Random Transplant Questions

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Author:
DruschKa
ID:
197454
Filename:
Random Transplant Questions
Updated:
2013-02-02 18:14:42
Tags:
Organ Transplantation
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Description:
Good questions to know that I couldn't think of a single category to put them in
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  1. HSV 1
    lips
  2. HSV 2
    genitals
  3. HSV 3
    varicella (chickenpox)
  4. HSV 4
    EBV
  5. HSV 5
    CMV
  6. HSV 8
    Karposis Sarcoma
  7. Noninfectious causes of fevers
    • Rejection
    • Organ ischemia
    • Pulmonary Embolism
    • Deep Vein Thrombosis
    • Drug reaction (antithymocyte therapy, antibiotics)
    • Malignancy
  8. CD4 type I cells (T helper I) activates...
    CD8 T killer cells
  9. CD4 type II cells (T helper II) activates...
    B cells which produce antibodies (aka immune globulins)
  10. Explain why and when you would use plasmaphresis.

    What two medications accompany it?
    Removes the plasma portion of the blood and clears it of the antibodies that seek and destroy the transplanted organ (i.e. in ABO incompatable transplants or organs going through rejection). 

    IVIG follows plasmaphresis and replaces the antibodies that were/would have caused an immune reaction with antibodies that will not cause an anti-inflammatory or immune response effect.

    Gancyclovir is given as well due to the high risk of CMV opportunistic infection
  11. What is the difference between IgG and IgM
    IgG- (chronic infection OR immunity) second responder to antigens, small molecule

    IgM- (acute infection) first responder to antigens. LARGE molecule
  12. Name the Class I antigen loci
    • A
    • B
    • C
  13. Name the Class II antigen loci
    • DR
    • DQ
  14. Why do we not need to take into account Rhesus antigens when transplanting organs?
    Rh antigens (+/-) are not present on tissue cells

    Only blood
  15. Class I antigen loci are associated with cellular or humoral rejection?
    Class I (A, B, C) - cellular rejection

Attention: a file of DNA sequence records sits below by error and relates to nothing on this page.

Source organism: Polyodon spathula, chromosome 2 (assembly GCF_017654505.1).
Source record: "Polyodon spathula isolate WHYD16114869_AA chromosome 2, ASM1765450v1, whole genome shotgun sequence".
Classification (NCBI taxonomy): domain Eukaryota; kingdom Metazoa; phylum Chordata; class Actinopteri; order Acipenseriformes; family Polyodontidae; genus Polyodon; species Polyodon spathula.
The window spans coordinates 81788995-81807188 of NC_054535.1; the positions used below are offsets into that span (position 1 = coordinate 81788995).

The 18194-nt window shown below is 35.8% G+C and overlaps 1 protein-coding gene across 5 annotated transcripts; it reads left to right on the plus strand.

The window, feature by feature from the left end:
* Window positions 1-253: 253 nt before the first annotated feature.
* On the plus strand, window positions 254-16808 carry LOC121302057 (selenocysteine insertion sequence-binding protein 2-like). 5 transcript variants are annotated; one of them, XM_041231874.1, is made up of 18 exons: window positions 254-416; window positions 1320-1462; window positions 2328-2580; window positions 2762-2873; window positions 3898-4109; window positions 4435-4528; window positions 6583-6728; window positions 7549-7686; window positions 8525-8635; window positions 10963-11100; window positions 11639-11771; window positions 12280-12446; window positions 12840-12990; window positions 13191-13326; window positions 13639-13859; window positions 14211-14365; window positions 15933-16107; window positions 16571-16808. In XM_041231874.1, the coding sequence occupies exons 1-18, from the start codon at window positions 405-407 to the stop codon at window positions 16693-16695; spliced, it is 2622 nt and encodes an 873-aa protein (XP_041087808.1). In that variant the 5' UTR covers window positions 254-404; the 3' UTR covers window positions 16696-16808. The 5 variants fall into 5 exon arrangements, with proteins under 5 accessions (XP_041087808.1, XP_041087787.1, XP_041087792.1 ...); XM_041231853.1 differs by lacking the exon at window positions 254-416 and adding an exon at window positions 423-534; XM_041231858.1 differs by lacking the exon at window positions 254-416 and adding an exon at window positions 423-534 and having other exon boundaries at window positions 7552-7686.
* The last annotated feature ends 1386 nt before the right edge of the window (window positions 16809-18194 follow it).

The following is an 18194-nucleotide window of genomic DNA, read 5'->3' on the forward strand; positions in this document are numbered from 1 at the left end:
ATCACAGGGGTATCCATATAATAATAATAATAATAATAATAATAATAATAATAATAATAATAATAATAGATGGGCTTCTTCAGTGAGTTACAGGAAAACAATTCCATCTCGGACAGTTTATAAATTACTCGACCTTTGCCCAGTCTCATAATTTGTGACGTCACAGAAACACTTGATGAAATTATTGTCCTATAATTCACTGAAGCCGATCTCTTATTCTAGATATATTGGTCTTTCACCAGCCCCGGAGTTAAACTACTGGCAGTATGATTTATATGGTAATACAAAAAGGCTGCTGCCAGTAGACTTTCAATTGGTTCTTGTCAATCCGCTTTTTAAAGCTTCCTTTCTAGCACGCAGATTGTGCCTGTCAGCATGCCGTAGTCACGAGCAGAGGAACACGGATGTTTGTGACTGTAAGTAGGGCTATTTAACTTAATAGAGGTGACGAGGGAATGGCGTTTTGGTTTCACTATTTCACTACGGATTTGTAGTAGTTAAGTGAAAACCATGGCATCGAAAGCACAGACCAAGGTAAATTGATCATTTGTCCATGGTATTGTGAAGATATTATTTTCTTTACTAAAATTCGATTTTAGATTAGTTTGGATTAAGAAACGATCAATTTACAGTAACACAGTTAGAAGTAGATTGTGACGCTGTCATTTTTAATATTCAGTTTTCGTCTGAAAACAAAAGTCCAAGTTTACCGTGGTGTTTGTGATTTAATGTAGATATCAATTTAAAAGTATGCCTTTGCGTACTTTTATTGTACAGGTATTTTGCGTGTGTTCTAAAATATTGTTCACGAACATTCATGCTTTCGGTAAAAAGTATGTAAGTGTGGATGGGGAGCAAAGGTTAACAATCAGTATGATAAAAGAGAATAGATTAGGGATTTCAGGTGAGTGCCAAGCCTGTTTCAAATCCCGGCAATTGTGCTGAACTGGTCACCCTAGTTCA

16. Class II antigen loci are associated with cellular or humoral rejection?
    Class II (DR, DQ)- humoral rejection
  17. Explain a PRA (Panel Reactive Antibodies)

    How is the answer expressed?
    Serum from the recipient is mixed with Lymphocytes from the donor

    Identifies any antibodies that the recipient may have formed against specific HLA antigens and are poised to destroy them.

    Answer is expressed in a % (i.e. 75% = donor antibodies react against 75% of donor antigens)
  18. Explain a Cross match and how it is related to a PRA (Panel Reactive Antibodies)
    Cross match is a recipient/donor specific test. Instead of using a random group of donors, the test is run with a very real potential donor.

    Donor Lymphocytes mixed with Recipient Serum.

    "Positive Cross Match" = there was a immune reaction and this Donor/Recipient Pair will result in HYPERACUTE REJECTION
  19. What are specificities and why are they useful?
    Identified HLA antigens that a potential recipient has developed preformed antibodies to. 

    This information is put into UNOS so we don't have to do as many Cross Matches and come up with Positive Cross Match Results. Helps us to predict the result of a cross match.
  20. What is HLA tissue typing?
    Identifies an individual's antigens at each of the six major loci

    • Class I- A, B, C
    • Class II- DR, DQ, DP
  21. What is the difference between Antigen and Antibody?
    Antigen- Protein markers on the outside of cells that identify what type of cell it is (i.e. Antigens that are recognized as dangerous or Antigens that are unrecognized most likely trigger an immune response)

    Antibody- Your body makes antibodies to fight things it considers dangerous. An antibody is a small protein (aka Immunoglobulins) floats around by itself unless they attach to antigens. They identify antigens so it can be killed by the T killer cells, complement proteins, or leukocytes (aka mast cells, eosinophils, basophils, neutrophils, macrophages, dendritic cells, and monocytes)
  22. What is an Antibody?
    Antibody- Your body makes antibodies to fight things it considers dangerous. An antibody is a small protein (aka Immunoglobulins) floats around by itself unless they attach to antigens. They identify antigens so it can be killed by the T killer cells, complement proteins, or leukocytes (aka mast cells, eosinophils, basophils, neutrophils, macrophages, dendritic cells, and monocytes)
  23. What is an Antigen?
    Protein markers on the outside of cells that identify what type of cell it is (i.e. Antigens that are recognized as dangerous or Antigens that are unrecognized most likely trigger an immune response)
  24. Cytokines are messenger proteins.
    Name the three types of Cytokines
    • 1. Lymphokines
    • 2. Interferons
    • 3. Interleukins
  25. What are Lymphokines?
    • Produced by the lymphoctes (B and T cells)
    • Play a crucial role in stimulating and augmenting various components of the immune system
  26. What are Interferons?
    • IFN-(alpha) 
    • IFN- (beta)
    • IFN- (gamma)

    Eradicate viral infections
  27. What are Interleukins?
    Mediators of the immune response. They initiate fever.They stimulate the production of leukocytes (i.e. mast cells, eosinophils, basophils, neutrophils, macrophages, dendritic cells, and monocytes)

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